It’s the first day of a brand new year. Are you excited you take on 2016 or are you in fear of what lies ahead? Do you have fabulous plans for the future or are you still commiserating about your failures in 2015? Did you prepare a list of goals or will you “go with the flow” one more year?
Just today, I was out for a walk with my little dog. We often walk past an apartment complex for retirees. I see the same friendly gentleman almost every time, standing in the parking lot with a glass of beer in his hand. It doesn’t matter if it’s 8:00 in the morning or 6:00 at night, he has a glass of beer. Today I wished him a happy new year, which seemed to surprise him. “It doesn’t matter what you plan,” he replied, “whatever’s gonna happen will happen”.
I find his attitude sadly fatalistic, but truthfully, don’t many of us tend to surrender to the same thought process? We think it doesn’t matter what I do, my marriage isn’t going to get any better. Or, I work so hard at this job, but all I can expect is a measly 3% raise every year. It could be you’ve given up trying to lose those extra pounds because you try year after year only end up heavier at the end of the year.
The life you live is your story. What do you want your story to say? Is it a drama with wars waging between you and your spouse and unrealistic expectations at work? Is it a slapstick comedy – the one where the car engine blew up on vacation, and the dog destroyed your new landscaping digging up all the irrigation, and your parents came for a surprise visit on the day before your long planned 10th anniversary celebration, and the kids needed 27 trips to urgent care this year? Or has your year been a tragedy, filled with one heartbreaking loss after another? No matter your past or stage in life, you can design an exciting life story.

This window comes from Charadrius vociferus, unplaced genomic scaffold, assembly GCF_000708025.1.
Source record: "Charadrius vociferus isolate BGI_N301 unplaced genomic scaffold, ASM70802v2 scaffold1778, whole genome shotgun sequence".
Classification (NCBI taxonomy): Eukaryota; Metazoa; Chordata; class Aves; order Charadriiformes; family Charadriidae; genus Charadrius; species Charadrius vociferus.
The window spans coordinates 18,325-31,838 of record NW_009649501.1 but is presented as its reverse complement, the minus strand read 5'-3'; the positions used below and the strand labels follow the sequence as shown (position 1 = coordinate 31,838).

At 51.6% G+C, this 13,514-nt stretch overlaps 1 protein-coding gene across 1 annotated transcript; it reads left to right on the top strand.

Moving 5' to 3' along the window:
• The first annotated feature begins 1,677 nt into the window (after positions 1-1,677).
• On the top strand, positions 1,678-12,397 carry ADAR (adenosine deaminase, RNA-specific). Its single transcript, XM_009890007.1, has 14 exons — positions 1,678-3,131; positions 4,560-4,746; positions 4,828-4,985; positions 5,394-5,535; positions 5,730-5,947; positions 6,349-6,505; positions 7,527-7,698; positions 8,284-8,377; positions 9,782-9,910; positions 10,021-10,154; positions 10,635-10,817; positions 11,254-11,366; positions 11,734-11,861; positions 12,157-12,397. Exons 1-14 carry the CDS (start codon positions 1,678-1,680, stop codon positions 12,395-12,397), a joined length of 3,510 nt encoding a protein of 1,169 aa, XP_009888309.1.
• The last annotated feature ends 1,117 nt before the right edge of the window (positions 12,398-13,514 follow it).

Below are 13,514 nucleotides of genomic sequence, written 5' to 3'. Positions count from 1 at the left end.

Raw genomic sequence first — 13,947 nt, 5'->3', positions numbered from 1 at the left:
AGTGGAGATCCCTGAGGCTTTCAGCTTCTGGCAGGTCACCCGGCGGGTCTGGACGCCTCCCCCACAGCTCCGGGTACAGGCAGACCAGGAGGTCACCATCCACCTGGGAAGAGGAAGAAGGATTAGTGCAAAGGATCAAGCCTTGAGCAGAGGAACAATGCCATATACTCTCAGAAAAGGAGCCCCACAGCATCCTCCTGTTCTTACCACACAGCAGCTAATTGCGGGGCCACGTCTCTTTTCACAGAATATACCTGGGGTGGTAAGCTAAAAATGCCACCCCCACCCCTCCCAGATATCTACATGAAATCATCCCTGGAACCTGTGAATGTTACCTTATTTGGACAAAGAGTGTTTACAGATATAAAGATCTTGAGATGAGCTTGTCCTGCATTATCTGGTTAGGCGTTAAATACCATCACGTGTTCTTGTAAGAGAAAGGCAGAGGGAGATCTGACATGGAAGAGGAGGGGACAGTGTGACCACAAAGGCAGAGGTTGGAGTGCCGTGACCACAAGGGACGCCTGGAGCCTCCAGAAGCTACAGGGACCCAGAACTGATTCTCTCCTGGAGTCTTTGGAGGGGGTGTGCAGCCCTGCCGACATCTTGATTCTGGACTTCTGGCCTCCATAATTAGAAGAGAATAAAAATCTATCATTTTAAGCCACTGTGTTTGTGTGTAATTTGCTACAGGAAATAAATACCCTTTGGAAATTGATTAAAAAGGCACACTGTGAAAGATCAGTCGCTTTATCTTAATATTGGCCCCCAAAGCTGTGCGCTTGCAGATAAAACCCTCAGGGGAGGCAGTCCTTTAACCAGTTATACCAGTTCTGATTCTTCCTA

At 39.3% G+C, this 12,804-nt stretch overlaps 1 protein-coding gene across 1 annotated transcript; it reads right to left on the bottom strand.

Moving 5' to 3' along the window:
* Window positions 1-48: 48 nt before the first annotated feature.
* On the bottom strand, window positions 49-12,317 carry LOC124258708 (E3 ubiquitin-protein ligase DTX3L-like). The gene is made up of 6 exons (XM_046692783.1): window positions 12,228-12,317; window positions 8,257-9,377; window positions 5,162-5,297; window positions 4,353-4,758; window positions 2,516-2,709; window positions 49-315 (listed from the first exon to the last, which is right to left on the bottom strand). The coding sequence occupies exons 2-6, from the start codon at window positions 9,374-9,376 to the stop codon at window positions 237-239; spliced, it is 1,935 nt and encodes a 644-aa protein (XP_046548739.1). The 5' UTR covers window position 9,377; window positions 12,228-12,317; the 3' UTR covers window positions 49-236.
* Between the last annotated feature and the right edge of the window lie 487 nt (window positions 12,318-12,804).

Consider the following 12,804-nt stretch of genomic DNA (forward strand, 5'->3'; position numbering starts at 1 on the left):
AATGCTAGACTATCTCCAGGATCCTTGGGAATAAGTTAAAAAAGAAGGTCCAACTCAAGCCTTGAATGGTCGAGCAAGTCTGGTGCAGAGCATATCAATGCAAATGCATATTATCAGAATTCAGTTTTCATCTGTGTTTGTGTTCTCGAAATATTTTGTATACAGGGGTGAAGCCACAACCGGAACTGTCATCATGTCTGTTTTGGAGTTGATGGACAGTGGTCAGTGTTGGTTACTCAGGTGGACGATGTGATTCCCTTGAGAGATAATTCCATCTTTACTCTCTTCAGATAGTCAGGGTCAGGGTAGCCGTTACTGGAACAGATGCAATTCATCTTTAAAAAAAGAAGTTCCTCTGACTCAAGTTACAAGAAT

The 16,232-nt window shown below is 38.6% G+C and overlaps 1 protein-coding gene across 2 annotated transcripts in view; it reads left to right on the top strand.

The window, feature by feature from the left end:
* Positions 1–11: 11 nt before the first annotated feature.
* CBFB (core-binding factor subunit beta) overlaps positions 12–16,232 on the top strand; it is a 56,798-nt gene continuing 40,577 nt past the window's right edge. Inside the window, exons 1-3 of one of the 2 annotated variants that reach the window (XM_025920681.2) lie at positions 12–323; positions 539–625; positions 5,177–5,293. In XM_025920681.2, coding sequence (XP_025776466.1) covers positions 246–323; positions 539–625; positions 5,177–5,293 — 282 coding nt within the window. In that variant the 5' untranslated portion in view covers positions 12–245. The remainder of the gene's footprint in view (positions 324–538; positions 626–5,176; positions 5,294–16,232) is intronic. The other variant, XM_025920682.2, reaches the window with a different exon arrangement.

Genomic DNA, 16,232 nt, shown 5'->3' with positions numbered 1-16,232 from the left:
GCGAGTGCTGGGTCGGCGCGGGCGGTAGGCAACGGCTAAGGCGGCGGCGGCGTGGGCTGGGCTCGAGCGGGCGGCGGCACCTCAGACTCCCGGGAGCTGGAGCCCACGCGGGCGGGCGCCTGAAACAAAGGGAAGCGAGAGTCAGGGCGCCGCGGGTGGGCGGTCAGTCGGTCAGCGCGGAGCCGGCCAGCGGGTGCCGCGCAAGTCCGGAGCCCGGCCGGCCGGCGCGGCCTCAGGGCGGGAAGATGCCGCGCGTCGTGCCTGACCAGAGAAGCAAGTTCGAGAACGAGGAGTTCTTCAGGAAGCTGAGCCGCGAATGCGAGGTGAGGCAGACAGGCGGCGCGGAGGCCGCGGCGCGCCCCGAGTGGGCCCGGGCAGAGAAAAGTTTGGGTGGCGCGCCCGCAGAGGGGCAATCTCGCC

I know what it’s like to experience continued failure and not meet my goals. There’s not one of us who haven’t experienced failure, no matter how high-achieving someone may be. But there are some steps you can to ensure success this year. Here are 20 easy steps you can take to rewrite your story and make 2016 your most inspiring year yet.
- Resolve your mistakes and losses in 2015. Acknowledge what went wrong and your part in it. Getting it down on paper ensures you admit where you failed and helps you to see what you can do differently.
- Review your wins for direction. It may have been a tough year, but not everything went wrong. Acknowledge the things you did right, the new habits you created, and celebrate the things that went well. This will give you the confidence you can do even better.
- Reignite your passions. What did you love to do as a kid? What did you convince yourself you needed to give up in order to become more responsible? Maybe it’s time to go back to the hobbies or creative work you once enjoyed and see if it’s time to pick them up again. For me, it was getting back to the hiking I loved as a kid and young adult. It makes me supremely happy, draws me closer to God when I’m outside, and reawakens my imagination.